We are looking to buy a new home to live - can you provide some advice as to how we should go about it as we will need to sell our existing home - should we sell before we buy?
You can buy before you sell but there are a couple of challenges and solutions.
The first one is to have your mortgage broker or bank value your existing property and work out how much eqiity you have. Often there is enough equity to do a bridging loan. Which is simply a loan that lends against your current and the new property.
Typically the lender will be looking for aound 10% of the value in the new and existing property being available as equity or cash.
If you don't have this much equity the.other option is to make an offer on a property subject to you selling your property at auction on a given date. This can be very stressful as you are left having to sell at auction typically. I have seen this work though particulary where the new home is an established one and the vendor is not in a rush to sell, an older couple retiring for example.
The third option is to have your broker arrange for the loan to remain open with a cash security. You then sell your property with a 3-6 month lease agreement zo you can remain in the property untill you find a new one. The benfeot of this is once you find a property you essentially have cash in the bank and can often settle in as little as two weeks.
I hope these suggeations help. Have an awesome day.
Always so hard to know what to do as there are a few ways you can approach this. All options have different degrees of risk and it is a matter of which option you are most comfortable with.
If you sell before you buy, request a longer settlement term such as 12 weeks. If you have a pre approval based on your property selling for "X" and your proposed loan after sale would be "Y" least you know you are covered for your anticipated purchase. This gives you good time to find a property that suits you and your families needs.
Secondly, if you have enough equity in your current home, you can look at bridging finance. Bridging finance enables you to purchase now and sell later. You hold the finance for both properties initially - known as peak debt - and then once your current property is sold and you pay down the peak debt, you are left with your end debt. The interest rates are not loaded with a premium like they used to be but the cost is more that the interest on the loans for both properties is accumulated to the loan and if your property takes a few months to sell - this can add up. You can opt to make repayments throughout this time too so this can reduce the long term cost.
Thirdly if you have the borrowing capacity, deposit and equity to hold both properties and sell once you have moved into your new home you could have a loan for both properties. This has a higher responsibility and risk on you and can be stressful if your loan is a significant amount of debt to cover.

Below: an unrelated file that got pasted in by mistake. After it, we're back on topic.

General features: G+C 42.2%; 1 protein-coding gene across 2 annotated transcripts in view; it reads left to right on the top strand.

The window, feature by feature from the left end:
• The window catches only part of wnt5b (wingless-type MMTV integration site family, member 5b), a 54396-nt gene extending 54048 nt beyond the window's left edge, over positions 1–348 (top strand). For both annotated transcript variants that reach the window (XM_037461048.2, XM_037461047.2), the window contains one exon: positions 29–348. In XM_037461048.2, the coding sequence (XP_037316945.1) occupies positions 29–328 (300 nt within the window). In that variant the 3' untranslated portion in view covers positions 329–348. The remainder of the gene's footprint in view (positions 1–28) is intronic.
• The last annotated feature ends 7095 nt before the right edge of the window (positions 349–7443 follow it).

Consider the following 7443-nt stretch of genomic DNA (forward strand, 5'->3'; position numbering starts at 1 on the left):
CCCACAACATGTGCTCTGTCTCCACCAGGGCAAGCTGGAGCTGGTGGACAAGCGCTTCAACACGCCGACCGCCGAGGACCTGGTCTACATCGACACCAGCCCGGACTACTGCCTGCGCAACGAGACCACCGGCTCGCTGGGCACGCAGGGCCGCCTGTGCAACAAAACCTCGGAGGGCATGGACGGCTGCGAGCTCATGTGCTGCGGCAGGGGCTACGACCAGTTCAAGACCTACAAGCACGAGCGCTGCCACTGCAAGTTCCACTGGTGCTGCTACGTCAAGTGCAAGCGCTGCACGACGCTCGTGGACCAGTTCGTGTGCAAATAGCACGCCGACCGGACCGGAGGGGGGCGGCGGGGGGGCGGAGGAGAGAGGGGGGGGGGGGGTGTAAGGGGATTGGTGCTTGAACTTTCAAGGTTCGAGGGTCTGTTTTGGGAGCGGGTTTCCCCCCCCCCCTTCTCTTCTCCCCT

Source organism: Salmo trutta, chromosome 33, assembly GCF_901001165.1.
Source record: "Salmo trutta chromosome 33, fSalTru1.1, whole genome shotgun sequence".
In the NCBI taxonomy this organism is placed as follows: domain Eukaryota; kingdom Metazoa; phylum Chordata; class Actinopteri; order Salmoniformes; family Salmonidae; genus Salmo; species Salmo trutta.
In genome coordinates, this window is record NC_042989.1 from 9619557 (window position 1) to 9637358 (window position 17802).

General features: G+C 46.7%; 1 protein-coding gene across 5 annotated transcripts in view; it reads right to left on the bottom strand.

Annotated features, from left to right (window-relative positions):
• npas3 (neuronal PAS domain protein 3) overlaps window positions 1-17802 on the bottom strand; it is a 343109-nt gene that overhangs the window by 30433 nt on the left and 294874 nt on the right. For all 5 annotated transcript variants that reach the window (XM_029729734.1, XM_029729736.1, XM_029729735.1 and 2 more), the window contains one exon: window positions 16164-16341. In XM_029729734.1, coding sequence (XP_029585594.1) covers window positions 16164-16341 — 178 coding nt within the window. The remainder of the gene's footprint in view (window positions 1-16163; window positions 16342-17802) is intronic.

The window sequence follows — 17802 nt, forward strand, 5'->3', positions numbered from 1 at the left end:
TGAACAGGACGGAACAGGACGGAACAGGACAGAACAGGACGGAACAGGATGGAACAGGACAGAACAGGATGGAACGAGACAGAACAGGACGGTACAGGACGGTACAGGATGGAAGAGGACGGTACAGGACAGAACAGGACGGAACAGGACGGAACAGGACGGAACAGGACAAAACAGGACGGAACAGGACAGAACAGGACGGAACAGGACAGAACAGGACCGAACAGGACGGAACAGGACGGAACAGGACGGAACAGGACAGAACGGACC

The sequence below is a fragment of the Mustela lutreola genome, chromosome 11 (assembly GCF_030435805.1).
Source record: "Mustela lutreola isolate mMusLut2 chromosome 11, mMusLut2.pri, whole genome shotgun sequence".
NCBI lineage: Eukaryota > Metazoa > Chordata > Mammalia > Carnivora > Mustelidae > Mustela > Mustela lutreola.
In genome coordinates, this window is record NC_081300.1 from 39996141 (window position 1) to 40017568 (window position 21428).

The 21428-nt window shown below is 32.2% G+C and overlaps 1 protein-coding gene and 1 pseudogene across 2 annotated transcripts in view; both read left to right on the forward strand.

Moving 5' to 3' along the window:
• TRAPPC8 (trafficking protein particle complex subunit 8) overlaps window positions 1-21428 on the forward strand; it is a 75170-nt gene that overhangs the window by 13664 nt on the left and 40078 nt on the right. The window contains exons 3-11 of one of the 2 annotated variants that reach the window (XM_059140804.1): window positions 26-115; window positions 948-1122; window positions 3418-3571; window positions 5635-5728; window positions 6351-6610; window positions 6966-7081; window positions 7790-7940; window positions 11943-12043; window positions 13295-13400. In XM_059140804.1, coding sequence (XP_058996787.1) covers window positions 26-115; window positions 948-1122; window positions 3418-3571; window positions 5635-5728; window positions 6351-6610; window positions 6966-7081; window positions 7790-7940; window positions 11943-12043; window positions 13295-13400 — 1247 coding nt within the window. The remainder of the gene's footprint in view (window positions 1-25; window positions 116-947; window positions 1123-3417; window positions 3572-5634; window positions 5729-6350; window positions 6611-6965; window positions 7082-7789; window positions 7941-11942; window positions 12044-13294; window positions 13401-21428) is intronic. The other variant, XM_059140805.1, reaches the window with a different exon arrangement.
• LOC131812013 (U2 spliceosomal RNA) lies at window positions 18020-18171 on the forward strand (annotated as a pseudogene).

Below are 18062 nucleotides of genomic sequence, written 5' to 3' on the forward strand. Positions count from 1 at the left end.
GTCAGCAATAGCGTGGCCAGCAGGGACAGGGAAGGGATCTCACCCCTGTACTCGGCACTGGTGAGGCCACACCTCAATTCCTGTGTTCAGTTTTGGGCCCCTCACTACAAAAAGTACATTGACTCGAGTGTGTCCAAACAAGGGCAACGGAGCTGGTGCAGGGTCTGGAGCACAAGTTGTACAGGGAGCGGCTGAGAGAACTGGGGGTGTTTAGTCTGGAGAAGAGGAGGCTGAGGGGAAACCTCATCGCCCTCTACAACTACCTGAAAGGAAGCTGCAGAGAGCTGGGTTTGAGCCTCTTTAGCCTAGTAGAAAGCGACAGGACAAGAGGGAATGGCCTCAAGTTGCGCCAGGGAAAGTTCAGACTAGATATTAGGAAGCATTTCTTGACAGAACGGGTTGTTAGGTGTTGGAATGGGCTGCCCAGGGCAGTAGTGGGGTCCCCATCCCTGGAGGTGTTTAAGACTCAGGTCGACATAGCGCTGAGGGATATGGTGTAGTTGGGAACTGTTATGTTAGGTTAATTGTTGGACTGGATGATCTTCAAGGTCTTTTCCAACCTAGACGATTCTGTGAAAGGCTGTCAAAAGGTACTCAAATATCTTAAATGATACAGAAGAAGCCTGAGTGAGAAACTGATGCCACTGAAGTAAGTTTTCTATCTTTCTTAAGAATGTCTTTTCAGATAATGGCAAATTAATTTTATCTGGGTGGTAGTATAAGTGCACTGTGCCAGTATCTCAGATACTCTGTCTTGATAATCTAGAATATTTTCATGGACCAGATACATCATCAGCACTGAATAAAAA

In order to work out the best option and solution for you, have a chat to your broker who will be able to discuss the pros and cons of the available options.
Good luck with it and if you need any help or have further questions, I'm only too happy to help!
There are a couple of ways you can tackle this. Ideally a simultaneous purchase and sale would be the way to go, however there may be times when the sale of your property may go through before you settle on the property that you have purchased; likewise the property you have purchased may settle before you sell your property.
There are methods you can use in the event that you cannot achieve a simultaneous purchase and sale.
Bridging loans (or go between loans) can be of assistance if you happen to settle on your purchase before you sell your house. If the reverse happens you can make it conditional that settlement on the sale of your property be delayed to coincide with your purchase or negotiate with the purchaser to rent back your house until you can settle on the property you are purchasing.
Hope this helps.
Good luck with your house hunting.
there are couple things to consider:
if your current loan plus the purchase price of the new property plus costs is less than 70% than the value of the two properties together, you could get a bridging loan that allows you to buy and sell your existing property within 1 year of the purchase.
However, if the existing loan is relatively high compared to your propert value, you would be better off selling first or buy and sell and make the settlement on the same day.
hope that helps.
You don't necessarily have to sell your current home first. Using a bridging loan or deposit guarantee you can certainly put a deposit on your dream home prior to selling your existing home, and you can do this without spending any money prior to settling on the sale of your home.
There are eligibility criteria to use these products which I am happy to discuss.